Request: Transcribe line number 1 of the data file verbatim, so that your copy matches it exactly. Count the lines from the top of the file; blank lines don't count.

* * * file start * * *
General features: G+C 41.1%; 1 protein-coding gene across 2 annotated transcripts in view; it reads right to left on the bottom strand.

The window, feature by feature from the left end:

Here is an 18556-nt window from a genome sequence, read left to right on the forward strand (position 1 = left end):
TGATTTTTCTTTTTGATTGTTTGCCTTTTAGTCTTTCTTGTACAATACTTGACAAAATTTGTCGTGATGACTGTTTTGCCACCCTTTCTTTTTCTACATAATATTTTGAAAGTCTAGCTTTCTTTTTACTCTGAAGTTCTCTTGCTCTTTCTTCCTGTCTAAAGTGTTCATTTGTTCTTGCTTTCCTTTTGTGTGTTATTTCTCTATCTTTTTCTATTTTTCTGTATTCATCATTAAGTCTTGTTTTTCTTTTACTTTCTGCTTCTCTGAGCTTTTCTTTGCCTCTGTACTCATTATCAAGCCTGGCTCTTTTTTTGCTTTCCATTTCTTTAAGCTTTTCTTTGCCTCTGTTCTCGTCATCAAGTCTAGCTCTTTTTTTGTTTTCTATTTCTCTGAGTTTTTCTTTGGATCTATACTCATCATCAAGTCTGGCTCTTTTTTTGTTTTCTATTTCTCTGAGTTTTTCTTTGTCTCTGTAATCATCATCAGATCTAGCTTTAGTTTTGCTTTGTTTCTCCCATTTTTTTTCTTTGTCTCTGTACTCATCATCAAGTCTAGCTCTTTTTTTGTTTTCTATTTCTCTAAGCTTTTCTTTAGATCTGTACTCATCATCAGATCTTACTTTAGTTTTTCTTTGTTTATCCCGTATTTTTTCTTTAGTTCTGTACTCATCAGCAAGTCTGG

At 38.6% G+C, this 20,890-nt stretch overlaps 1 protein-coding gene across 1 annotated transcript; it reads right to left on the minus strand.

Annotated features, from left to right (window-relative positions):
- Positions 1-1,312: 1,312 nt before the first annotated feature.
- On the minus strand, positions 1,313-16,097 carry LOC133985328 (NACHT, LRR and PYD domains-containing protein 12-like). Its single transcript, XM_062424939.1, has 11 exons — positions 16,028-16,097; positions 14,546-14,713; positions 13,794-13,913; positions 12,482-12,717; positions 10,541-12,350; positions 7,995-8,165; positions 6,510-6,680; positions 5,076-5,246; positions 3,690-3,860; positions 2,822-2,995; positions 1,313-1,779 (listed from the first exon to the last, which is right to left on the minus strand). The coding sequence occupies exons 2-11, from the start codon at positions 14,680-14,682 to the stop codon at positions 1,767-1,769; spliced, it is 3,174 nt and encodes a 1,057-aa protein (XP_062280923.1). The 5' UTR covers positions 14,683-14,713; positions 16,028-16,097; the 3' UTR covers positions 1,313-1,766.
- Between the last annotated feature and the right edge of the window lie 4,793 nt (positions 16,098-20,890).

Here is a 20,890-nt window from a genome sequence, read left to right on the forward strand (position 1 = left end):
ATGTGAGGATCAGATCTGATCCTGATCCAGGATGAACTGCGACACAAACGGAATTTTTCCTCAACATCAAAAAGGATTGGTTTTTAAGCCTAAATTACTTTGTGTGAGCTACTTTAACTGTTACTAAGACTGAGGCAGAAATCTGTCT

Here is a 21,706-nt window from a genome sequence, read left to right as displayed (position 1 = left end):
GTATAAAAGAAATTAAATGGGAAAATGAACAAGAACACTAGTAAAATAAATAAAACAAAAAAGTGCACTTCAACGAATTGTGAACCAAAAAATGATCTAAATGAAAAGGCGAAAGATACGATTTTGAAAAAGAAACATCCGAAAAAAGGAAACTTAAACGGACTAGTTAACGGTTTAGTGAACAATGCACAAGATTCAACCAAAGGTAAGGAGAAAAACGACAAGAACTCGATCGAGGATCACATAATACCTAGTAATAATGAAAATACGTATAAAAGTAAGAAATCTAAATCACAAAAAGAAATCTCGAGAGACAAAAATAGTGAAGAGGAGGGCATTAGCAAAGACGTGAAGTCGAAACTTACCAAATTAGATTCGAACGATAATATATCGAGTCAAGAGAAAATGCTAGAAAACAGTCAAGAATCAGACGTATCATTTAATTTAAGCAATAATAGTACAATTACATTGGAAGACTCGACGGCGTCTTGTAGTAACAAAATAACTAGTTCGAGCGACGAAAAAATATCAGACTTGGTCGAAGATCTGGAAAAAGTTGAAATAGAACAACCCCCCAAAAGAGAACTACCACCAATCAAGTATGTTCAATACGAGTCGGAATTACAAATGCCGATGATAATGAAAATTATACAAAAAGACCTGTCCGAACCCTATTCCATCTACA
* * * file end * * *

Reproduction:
General features: G+C 41.1%; 1 protein-coding gene across 2 annotated transcripts in view; it reads right to left on the bottom strand.